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Embedding Indigenous Perspectives


Aboriginal and Torres Strait Islander Histories and Culture


Aboriginal and Torres Strait Islander Histories and Culture are a priority across the Australian Curriculum.

At Currumbin State School all students engage in reconciliation, respect and recognition of the world’s oldest continuous living culture. We place great importance on Aboriginal and Torres Strait Islander students being able to see themselves, their identities and their cultures reflected in the curriculum of each of the key learning areas. We address the systems that connect people physically and spiritually to Country/Place  and the diversity of Aboriginal and Torres Strait Islander Peoples’ culture through language, ways of life and experiences as expressed through historical, social and political lenses.


Our Curriculum is focussed on-

  • Deepening all student’s knowledge that contemporary Aboriginal and Torres Strait Islander communities are strong, resilient, rich and diverse through the key concepts of Country/Place, Culture and People.
  • The understanding and knowledge about Aboriginal and Torres Strait Islander Peoples’ law (lore), languages, dialects and literacies. The kinship system structures and the significant contributions of Aboriginal and Torres Strait Islander Peoples on a local, national and global scale.
  • The historical concepts and experiences before, during and after European colonisation including the nature of contact with other peoples, and their progress towards recognition and equality.
  • The scientific knowledge about the world through observation, using all the senses, prediction and hypothesis and within specific contexts such as the use of food, natural materials, navigation and sustainability of the environment.
  • The relationships between People, Culture and Country/Place and how they can be conveyed through The Arts, their expression in living communities, and the way these build Identity.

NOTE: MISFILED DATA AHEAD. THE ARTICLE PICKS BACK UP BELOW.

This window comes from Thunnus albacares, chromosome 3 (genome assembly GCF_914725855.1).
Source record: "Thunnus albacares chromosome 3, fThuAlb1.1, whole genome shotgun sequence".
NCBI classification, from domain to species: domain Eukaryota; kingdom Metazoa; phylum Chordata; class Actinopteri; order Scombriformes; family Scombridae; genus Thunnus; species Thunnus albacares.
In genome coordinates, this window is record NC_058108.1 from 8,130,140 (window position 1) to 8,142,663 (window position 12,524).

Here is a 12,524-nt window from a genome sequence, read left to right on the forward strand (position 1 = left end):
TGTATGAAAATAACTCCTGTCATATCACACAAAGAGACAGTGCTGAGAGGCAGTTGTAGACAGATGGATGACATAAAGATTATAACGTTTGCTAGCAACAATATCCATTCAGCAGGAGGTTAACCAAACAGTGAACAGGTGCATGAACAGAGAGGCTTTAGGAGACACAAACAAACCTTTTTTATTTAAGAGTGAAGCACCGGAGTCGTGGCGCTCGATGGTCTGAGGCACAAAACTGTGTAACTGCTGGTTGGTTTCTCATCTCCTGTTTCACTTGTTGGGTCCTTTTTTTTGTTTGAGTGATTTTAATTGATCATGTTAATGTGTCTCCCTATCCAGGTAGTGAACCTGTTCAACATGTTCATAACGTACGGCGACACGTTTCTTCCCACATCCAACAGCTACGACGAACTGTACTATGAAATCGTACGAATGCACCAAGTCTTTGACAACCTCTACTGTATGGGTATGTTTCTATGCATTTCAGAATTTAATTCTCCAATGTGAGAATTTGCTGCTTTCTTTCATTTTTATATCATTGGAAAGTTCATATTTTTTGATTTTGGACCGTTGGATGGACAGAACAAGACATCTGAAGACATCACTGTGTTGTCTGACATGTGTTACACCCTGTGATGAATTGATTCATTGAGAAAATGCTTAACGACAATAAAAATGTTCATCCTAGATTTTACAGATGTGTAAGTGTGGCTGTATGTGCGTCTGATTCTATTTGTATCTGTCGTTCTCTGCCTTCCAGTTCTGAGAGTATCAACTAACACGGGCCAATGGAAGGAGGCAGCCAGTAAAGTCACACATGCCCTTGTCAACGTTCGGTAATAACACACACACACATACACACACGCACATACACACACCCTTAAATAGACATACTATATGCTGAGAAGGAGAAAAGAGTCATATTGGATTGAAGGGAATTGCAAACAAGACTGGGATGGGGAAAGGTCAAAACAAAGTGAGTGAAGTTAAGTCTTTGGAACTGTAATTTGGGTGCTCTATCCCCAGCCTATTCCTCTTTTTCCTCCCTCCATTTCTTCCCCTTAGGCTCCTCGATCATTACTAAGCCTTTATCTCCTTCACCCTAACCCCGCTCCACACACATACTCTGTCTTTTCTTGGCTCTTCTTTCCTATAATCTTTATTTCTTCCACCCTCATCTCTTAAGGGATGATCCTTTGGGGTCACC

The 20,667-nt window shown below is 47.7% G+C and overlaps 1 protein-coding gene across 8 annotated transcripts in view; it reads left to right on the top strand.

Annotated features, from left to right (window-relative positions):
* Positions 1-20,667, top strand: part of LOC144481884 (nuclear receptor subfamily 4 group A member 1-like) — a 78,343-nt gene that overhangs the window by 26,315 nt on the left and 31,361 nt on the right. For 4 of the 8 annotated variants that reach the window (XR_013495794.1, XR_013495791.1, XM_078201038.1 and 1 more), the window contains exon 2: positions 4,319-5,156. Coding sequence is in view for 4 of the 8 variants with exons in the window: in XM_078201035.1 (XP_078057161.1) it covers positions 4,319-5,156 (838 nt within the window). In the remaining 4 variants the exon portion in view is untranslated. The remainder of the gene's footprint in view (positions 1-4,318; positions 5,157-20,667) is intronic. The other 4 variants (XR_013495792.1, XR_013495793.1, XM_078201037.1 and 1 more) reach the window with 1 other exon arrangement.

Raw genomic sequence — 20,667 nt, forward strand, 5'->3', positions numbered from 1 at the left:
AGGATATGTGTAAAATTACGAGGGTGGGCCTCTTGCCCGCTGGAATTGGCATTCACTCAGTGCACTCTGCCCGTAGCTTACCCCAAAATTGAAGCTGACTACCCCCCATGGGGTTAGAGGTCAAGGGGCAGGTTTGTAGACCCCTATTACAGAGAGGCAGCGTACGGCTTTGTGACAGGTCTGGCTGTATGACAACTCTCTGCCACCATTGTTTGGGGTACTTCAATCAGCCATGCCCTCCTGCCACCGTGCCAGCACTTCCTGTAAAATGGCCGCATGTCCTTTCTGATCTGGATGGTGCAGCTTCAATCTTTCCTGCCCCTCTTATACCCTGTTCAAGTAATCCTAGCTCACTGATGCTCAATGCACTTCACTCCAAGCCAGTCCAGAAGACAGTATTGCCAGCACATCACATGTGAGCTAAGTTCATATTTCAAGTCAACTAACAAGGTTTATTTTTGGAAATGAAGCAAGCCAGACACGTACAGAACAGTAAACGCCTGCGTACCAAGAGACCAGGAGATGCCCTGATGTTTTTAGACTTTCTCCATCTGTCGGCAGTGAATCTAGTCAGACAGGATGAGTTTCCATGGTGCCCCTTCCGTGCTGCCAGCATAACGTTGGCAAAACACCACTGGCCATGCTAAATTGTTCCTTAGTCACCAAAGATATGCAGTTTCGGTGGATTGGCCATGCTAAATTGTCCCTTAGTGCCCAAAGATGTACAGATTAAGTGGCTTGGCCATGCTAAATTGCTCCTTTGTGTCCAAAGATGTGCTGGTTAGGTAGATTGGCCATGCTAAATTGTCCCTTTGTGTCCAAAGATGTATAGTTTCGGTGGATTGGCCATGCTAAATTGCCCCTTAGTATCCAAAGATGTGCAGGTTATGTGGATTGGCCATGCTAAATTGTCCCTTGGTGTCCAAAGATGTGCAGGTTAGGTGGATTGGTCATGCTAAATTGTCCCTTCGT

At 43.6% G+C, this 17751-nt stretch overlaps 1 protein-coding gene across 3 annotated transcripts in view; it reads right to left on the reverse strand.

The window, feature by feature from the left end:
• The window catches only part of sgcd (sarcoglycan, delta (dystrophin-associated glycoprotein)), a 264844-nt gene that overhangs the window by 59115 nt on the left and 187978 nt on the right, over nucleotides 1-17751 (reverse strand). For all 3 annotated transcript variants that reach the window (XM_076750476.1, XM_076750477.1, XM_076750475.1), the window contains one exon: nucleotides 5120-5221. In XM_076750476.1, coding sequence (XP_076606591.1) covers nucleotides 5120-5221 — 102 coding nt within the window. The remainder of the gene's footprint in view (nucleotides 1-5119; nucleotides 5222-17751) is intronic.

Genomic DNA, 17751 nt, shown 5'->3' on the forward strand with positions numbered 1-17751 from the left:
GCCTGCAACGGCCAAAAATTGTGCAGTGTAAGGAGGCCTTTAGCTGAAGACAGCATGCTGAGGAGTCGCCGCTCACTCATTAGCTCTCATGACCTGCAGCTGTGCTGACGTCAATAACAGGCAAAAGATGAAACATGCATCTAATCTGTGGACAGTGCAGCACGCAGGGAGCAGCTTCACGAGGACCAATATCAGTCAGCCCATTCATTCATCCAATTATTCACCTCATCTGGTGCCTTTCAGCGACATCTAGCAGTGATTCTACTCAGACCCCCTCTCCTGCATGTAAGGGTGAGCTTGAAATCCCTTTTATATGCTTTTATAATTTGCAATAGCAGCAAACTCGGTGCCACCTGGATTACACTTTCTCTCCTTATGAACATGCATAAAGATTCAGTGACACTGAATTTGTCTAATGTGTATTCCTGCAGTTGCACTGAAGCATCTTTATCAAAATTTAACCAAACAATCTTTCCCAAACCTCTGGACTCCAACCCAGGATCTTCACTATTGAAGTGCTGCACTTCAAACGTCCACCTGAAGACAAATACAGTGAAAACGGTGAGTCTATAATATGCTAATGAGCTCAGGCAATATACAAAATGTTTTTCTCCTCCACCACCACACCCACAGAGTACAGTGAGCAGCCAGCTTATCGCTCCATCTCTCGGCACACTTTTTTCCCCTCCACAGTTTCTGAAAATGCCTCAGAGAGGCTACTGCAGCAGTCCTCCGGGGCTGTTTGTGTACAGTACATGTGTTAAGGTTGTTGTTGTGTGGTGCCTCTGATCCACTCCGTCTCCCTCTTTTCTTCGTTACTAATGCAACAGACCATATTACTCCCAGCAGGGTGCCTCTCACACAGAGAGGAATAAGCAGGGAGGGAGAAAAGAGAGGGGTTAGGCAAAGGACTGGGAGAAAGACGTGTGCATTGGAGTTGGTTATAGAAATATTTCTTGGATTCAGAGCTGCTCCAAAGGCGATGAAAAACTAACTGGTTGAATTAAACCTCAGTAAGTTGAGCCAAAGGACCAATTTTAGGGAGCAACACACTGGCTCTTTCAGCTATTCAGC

Our teaching and learning practices include but are not limited to-

  • Oral narrative traditions and contemporary literature of Aboriginal and Torres Strait Islander cultural groups. Investigating Aboriginal stories, found from online sources, school indigenous support staff and creating visual multimodal texts
  • Exploring performance poetry, chants and songs
  • Discussions and respectful conversations through yarning circles
  • Identifying examples and features of different kinds of spoken, non-verbal, written and visual communication. Recognising that there are more than 250 Aboriginal languages with approx. 750 different dialects and 2 main languages of the Torres Strait Islands that all languages and dialects are of equal value, although we use different ones in different contexts.
  • Understanding how Aboriginal and Torres Strait Islander concepts of time and weather patterns explain how things happen in the world around them 
  • People’s knowledge of the local natural environment, such as the characteristics of plants and animals
  • Learning how Aboriginal and Torres Strait Islander Peoples used observation of the night sky to assist with navigation.
  • Identifying places students consider important and explaining why the connection is special to them
  • Exploring how oral traditions of Aboriginal and Torres Strait Islander Peoples were used to map landscapes
  • Exploring the impact that British colonisation had on the lives of Aboriginal and Torres Strait Islander Peoples.  


Jarjums Life Museum Project

In 2017 Currumbin State School’s Indigenous students (Jarjums) participated in the Jarjum’s Life Museum Project (JLM).  Inala Wangarra was the lead organisation in the delivery of the Jarjums Life Museum Project. 
A diverse range of art forms and activities were undertaken and the outcome was a "pop up" museum that expressed the ideas, stories, hopes and dreams of the jarjums of Currumbin State School.
The community opening and celebration was held  at the Currumbin RSL and parents, friends, key partners and community were invited to come and celebrate the jarjums and their creative achievements.
The artwork is being displayed at HOTA, the Gold Coast Arts Centre’s new Home of The Arts between 24 February 2018 – 29 April 2018 and will then be digitised and presented as part of Festival 2018.